The first liquor store to open in Saudi Arabia in 70 years just debuted in the diplomatic quarter of the capital city of Riyadh late last month after the Mideast kingdom recently loosened its rules prohibiting alcohol, two sources told CNBC.
“It’s a baby step to opening up alcohol sales to non-Muslims in Saudi Arabia eventually, to hotels and other venues,” said a consultant close to the Saudi court, who requested anonymity due to the sensitive nature of the topic in the strictly conservative Muslim nation. Drinking alcohol is forbidden in Islam by the Quran.
Saudi Arabia breaks tradition with its first liquor store https://t.co/dLD8ejKIS0
— TIME (@TIME) January 25, 2024
The Saudi government has yet to confirm the news, but it marks a breakthrough in the highly conservative Muslim kingdom, which governs according to religious and civil law. The Gulf kingdom only recently allowed women to get driver’s licenses to operate an automobile on public roads. Saudi Arabia first prohibited alcohol legally in 1952.
CNBC says there are several rules for the store, such as no guests or anyone under the age of 21 are allowed inside the store with authorized visitors. Photography is not allowed and mobile phones are taken and placed in “mobile pouches” to ensure guests do not take any photos in the store. Only non-Muslim diplomats are allowed to use the store.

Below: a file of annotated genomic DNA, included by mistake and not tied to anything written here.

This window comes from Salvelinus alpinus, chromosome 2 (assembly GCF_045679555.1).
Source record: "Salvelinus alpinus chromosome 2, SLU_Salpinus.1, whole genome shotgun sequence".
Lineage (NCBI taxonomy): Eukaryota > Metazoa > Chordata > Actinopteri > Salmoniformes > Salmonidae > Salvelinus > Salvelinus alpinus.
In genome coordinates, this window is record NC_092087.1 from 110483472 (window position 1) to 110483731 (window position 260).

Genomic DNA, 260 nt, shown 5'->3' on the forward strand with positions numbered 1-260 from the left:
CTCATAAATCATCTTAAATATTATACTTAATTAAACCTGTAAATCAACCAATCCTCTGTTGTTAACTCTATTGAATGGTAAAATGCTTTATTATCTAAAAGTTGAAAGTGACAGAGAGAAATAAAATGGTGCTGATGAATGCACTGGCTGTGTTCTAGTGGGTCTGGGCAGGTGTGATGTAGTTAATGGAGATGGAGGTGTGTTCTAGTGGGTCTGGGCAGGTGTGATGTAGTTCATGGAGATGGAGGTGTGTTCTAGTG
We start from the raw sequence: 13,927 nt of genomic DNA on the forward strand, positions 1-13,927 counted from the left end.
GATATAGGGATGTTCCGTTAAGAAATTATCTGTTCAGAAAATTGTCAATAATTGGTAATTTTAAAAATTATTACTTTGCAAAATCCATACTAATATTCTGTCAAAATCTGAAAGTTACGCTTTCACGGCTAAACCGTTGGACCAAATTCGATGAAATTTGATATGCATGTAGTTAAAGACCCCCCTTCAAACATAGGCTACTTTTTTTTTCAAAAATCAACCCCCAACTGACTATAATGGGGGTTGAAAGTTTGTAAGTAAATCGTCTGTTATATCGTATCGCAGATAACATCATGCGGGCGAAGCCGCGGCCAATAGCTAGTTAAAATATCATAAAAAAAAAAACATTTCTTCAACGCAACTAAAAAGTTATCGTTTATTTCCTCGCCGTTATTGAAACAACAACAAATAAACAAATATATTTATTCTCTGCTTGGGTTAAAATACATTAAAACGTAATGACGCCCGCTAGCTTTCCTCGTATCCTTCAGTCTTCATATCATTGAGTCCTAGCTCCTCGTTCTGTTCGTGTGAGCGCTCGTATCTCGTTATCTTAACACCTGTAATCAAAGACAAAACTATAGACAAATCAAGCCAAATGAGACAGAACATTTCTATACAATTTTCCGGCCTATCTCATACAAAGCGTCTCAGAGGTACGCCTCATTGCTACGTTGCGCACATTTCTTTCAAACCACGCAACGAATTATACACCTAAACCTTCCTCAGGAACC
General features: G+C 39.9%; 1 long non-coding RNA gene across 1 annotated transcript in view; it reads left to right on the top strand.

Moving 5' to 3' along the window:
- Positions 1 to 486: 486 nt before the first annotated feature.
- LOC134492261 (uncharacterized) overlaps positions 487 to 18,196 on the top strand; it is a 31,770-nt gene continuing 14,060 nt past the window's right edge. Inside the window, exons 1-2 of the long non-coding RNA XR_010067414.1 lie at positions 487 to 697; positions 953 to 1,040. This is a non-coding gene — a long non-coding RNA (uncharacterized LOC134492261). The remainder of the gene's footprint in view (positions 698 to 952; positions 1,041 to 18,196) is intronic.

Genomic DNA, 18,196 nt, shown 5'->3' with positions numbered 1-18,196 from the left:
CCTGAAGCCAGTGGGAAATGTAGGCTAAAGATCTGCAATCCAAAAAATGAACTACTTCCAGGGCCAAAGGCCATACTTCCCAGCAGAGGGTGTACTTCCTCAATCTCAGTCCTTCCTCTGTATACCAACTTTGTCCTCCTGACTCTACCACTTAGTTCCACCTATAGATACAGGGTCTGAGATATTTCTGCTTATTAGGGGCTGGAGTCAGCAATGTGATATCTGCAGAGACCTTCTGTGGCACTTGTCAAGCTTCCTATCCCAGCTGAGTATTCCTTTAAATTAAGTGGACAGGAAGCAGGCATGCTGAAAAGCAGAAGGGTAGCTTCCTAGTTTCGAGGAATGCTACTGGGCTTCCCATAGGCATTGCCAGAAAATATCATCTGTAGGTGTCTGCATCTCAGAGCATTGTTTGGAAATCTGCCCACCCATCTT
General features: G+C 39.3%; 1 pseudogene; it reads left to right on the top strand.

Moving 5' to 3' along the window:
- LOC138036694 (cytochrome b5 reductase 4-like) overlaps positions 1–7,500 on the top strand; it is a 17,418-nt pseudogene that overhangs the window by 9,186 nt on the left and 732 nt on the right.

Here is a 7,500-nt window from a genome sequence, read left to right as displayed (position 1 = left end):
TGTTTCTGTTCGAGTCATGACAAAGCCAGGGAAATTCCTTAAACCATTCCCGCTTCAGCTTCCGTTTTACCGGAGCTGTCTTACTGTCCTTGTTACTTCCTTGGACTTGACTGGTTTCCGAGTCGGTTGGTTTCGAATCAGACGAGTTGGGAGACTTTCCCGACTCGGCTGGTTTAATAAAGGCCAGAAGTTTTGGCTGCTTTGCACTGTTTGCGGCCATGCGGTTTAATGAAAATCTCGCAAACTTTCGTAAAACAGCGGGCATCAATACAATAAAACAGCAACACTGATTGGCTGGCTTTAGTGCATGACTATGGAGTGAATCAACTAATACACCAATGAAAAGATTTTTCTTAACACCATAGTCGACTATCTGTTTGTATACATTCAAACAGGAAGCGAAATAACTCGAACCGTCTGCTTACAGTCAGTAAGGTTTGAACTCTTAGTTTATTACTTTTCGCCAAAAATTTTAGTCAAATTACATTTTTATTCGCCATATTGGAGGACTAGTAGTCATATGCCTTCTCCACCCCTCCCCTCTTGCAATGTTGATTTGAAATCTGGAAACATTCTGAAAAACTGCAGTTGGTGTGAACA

For some years now, rumors have flown that Saudi Arabia would soon permit the purchase and consumption of alcohol near foreign embassies as part of a broader effort to modernize Saudi society and attract more international tourism and expats to live there.
Saudi Arabia has said it will open its first liquor store in over 70 years. The alcohol shop, which will be located in Riyadh's Diplomatic Quarter, will serve liquor exclusively to non-Muslim diplomats.pic.twitter.com/FVZCWTDKSj
— Koustuv 🇮🇳 🧭 (@srdmk01) January 27, 2024
The Saudi Arabian Center of International Communication told CNN last month that a “new process will focus on allocating specific quantities of alcohol goods when entering the Kingdom to put an end to the previous unregulated process that caused an uncontrolled exchange of such goods in the Kingdom.”
Since Crown Prince Mohammed bin Salman came to power in 2017, the Persian Gulf nation has embarked on a series of reforms to liberalize its policies and image. Movie theaters and concerts are now allowed in Saudi Arabia, which previously banned them there for decades.